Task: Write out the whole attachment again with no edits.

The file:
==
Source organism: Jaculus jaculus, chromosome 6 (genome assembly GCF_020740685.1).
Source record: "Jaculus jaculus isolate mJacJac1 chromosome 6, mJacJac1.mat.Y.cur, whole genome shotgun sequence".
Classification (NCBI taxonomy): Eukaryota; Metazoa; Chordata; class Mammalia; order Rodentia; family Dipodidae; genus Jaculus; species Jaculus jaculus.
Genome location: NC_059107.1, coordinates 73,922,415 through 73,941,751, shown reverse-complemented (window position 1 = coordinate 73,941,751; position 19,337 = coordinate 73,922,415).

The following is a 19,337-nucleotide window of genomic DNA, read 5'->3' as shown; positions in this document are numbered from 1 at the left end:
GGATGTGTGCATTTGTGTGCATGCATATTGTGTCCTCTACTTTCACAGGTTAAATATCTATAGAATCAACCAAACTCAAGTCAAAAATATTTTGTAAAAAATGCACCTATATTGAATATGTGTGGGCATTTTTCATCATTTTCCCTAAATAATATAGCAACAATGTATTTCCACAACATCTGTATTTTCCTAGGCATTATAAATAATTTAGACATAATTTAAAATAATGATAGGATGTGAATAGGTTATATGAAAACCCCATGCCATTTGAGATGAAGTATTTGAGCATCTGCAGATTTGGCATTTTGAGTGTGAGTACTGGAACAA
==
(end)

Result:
Source organism: Jaculus jaculus, chromosome 6 (genome assembly GCF_020740685.1).
Source record: "Jaculus jaculus isolate mJacJac1 chromosome 6, mJacJac1.mat.Y.cur, whole genome shotgun sequence".
Classification (NCBI taxonomy): Eukaryota; Metazoa; Chordata; class Mammalia; order Rodentia; family Dipodidae; genus Jaculus; species Jaculus jaculus.
Genome location: NC_059107.1, coordinates 73,922,415 through 73,941,751, shown reverse-complemented (window position 1 = coordinate 73,941,751; position 19,337 = coordinate 73,922,415).

The following is a 19,337-nucleotide window of genomic DNA, read 5'->3' as shown; positions in this document are numbered from 1 at the left end:
GGATGTGTGCATTTGTGTGCATGCATATTGTGTCCTCTACTTTCACAGGTTAAATATCTATAGAATCAACCAAACTCAAGTCAAAAATATTTTGTAAAAAATGCACCTATATTGAATATGTGTGGGCATTTTTCATCATTTTCCCTAAATAATATAGCAACAATGTATTTCCACAACATCTGTATTTTCCTAGGCATTATAAATAATTTAGACATAATTTAAAATAATGATAGGATGTGAATAGGTTATATGAAAACCCCATGCCATTTGAGATGAAGTATTTGAGCATCTGCAGATTTGGCATTTTGAGTGTGAGTACTGGAACAA